Yesterday, I read Jamelle Bouie’s great article on Slate responding to arguments about the notion of “talking White” (or “acting White”), or the idea that African Americans are opposed to things like ‘standard’ English or even academic success because they are associated, in our collective imagination, with Whiteness.
In particular, he responds to the video below which features an African American woman who takes issue with people who characterize the use of ‘standard’ English as “talking White”.
Read more ›
The word negro makes me uncomfortable. I never hear it, but I occasionally read it. There’s a pretty famous book by sociolinguist Walt Wolfram (Professor of English, North Carolina State University) called A Sociolinguistic Description of Detroit Negro Speech published in 1969. Every time I see the book, the title makes me cringe, but I don’t think Wolfram had any intention to use a word he felt was pejorative. Indeed, he was trying to make the point that African Americans’ speech was not a sloppy, substandard use of language but rather a rule-governed variety of English in its own right. And if you’re not convinced then consider this: in his speech, “I Have a Dream” (delivered in 1963), Martin Luther King Jr. used the term negro fifteen times. I, of course, did not live through the 1960s. I’m part of a generation that seems to have a collective gut feeling that the word is unacceptable. Read more ›
Over the past several months, I’ve been looking at the gendered way we portray leadership qualities. This has included looking at words like bossy and pushy which we assign with much greater frequency to women than men.
Today, I saw a new word pop up in the news, abrasive, thanks to Kieran Snyder’s report examining the different ways in which women and men in the tech industry were described in performance reviews. She found that women generally received more negative feedback from their reviewers. Among the differences was a greater frequency of words commenting on their personal, managerial, or conversational style such as bossy and another that Snyder found particularly interesting: abrasive (the title of her piece for Fortune is “The abrasiveness trap”). In her article, she reports that in the 248 reviews she examined, abrasive was used seventeen times to describe thirteen women but not a single time for a man. Read more ›
When Beyoncé celebrated the word feminist on Sunday night, she was working against a history of celebrities and others rejecting the label feminist. Why do so many women, famous or not, reject the term, while seeming to support the basic principles of feminism? One possible reason is the way the word has been used in the media both traditional media venues and internet websites.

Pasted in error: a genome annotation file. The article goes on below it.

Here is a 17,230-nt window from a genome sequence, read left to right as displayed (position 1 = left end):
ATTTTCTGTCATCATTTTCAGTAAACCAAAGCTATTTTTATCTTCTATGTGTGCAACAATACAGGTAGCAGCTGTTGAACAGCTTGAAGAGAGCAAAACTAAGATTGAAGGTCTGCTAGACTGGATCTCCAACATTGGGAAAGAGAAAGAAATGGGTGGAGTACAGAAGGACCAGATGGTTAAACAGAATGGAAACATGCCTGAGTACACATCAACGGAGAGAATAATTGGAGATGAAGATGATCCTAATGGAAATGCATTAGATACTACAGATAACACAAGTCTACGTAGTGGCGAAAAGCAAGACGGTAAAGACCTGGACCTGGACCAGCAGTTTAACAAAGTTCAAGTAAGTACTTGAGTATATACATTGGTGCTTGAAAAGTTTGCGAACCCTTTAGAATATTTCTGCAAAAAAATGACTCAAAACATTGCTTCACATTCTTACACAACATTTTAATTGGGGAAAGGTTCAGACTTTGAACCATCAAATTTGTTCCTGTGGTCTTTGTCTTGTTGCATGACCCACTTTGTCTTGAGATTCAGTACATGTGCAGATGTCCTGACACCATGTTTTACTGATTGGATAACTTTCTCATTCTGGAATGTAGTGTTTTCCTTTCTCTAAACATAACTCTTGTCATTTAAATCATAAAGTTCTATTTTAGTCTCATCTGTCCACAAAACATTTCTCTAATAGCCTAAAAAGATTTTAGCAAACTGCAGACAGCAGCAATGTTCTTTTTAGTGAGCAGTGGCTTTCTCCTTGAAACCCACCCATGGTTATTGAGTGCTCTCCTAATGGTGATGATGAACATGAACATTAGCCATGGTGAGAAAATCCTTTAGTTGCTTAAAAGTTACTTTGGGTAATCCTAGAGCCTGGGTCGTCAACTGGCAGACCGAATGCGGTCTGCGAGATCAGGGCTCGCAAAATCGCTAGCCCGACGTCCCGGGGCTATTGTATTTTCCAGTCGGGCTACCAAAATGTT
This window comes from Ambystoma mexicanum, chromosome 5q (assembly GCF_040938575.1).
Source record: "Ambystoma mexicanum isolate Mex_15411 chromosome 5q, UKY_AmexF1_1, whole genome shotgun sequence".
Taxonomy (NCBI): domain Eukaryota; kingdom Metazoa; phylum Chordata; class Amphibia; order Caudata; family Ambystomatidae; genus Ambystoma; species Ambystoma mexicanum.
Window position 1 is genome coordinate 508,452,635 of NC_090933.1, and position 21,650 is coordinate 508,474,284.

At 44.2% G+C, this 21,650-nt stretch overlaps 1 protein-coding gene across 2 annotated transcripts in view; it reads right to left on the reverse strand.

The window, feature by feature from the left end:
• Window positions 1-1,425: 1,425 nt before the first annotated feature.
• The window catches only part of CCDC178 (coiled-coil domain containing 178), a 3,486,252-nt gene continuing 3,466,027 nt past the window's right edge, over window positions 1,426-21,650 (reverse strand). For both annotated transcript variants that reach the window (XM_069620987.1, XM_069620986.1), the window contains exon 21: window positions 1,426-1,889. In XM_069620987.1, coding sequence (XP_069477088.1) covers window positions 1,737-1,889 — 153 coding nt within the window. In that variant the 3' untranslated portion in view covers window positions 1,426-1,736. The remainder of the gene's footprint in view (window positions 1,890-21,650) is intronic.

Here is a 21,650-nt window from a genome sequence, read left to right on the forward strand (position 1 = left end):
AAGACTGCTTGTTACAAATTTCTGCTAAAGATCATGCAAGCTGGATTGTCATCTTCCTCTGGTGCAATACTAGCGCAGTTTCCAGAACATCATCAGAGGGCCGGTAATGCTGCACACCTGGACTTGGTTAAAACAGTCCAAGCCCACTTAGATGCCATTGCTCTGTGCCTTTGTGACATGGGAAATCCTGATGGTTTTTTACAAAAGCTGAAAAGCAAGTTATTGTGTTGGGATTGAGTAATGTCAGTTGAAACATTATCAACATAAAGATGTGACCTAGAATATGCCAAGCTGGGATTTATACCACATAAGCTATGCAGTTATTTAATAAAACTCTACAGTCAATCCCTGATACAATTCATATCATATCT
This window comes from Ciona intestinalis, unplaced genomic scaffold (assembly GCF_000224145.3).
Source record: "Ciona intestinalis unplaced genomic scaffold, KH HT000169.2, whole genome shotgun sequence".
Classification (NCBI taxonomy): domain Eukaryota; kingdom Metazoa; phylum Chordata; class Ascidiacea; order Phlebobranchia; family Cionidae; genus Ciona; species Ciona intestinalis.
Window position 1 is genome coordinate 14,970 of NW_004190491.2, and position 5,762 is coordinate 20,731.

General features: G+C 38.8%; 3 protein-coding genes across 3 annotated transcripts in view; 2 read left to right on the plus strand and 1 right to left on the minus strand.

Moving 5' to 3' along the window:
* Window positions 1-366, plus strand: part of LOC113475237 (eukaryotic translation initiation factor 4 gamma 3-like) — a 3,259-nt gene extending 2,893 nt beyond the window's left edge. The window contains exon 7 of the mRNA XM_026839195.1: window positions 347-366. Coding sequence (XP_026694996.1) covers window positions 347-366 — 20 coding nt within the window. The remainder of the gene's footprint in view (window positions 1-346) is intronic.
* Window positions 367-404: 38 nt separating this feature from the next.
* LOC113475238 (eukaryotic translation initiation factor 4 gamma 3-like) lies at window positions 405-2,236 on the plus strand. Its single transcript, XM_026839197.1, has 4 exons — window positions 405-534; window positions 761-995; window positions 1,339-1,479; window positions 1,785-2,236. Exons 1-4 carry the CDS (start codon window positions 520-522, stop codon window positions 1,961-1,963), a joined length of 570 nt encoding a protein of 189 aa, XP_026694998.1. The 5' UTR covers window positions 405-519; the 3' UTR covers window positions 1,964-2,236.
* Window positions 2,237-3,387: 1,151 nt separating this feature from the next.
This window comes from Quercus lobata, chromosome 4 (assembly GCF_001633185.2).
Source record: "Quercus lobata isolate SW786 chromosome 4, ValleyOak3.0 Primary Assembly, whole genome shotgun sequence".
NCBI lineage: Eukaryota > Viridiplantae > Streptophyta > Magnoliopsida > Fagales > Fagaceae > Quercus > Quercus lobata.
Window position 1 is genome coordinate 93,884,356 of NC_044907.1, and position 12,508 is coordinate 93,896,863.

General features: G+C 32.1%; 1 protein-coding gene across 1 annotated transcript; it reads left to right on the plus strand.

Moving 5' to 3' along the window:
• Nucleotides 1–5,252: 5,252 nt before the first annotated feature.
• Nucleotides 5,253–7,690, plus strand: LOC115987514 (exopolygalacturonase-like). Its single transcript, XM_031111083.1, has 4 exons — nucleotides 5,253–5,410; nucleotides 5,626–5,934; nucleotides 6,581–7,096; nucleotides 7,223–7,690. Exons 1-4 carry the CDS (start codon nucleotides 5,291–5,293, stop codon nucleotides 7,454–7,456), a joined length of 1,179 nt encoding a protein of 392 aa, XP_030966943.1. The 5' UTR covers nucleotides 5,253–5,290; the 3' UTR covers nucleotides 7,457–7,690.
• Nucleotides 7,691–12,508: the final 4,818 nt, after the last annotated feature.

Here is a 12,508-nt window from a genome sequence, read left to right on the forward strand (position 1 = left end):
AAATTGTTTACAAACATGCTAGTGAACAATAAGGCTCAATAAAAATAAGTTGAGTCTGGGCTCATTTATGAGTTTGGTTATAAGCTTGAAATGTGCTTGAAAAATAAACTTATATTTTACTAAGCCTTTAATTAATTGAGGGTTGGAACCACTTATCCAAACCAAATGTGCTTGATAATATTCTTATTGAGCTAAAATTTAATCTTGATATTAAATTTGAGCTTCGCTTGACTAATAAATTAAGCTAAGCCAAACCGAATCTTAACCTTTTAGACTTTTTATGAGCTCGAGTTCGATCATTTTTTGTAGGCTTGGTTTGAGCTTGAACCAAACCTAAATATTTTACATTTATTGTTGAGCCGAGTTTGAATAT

Jessica Bennett asked me about the usage of the word, so in order to examine how feminist has been used by people producing television shows, radio broadcasts, magazines, newspapers, and websites, I looked at the collocates of the word feminist (including related form feminists) using two different corpora. Read more ›
In the past month we’ve seen the unfolding of another chapter in the bloody conflict between Israelis and Palestinians in Gaza. Since this conflict is, for me and probably many of my readers, taking place halfway around the world, the primary way we come to understand it is through reading accounts of it in news reports. However, even allegedly ‘objective’ news reporting can’t help but make choices that reveal particular ideological biases. Read more ›
Recently, I’ve noticed people using the term “dog whistle” before things like racism and classism. Although not the originator of the term, Ian Haney López (Professor of Law, University of California-Berkeley) has recently written a great deal about the concept as it relates to racial politics in the United States in his book Dog Whistle Politics (some of which is excerpted on Salon, here, here, and here).
Haney López’s argument goes something like this. As overt or explicit racism has become increasingly seen as distasteful by White voters in the United States, politicians have had to eliminate it from their discourse. However, the potential benefits of appealing to racism have not necessarily subsided especially for a subset of White conservatives. As a result, conservative politicians use “coded” language to avoid explicitly mentioning race while still sending White supremacist messages to a conservative base. As a result, Haney López argues that the racism beneath the surface of these messages goes unnoticed by White liberals and moderates while being quite audible to the conservative base. Hence, the dog whistle metaphor. Read more ›
My post looking at gendered descriptions of Jill Abramson has generated a little bit of attention. Notably, The Atlantic posted an article by Olga Khazan titled “Pushy is used to describe women twice as often as men”, citing my work.
I’ve been asked if The Atlantic headline is technically inaccurate. This question is based upon the astute observation that the description of “twice as often” fails to account for the fact that women are under-represented in the corpus. Read more ›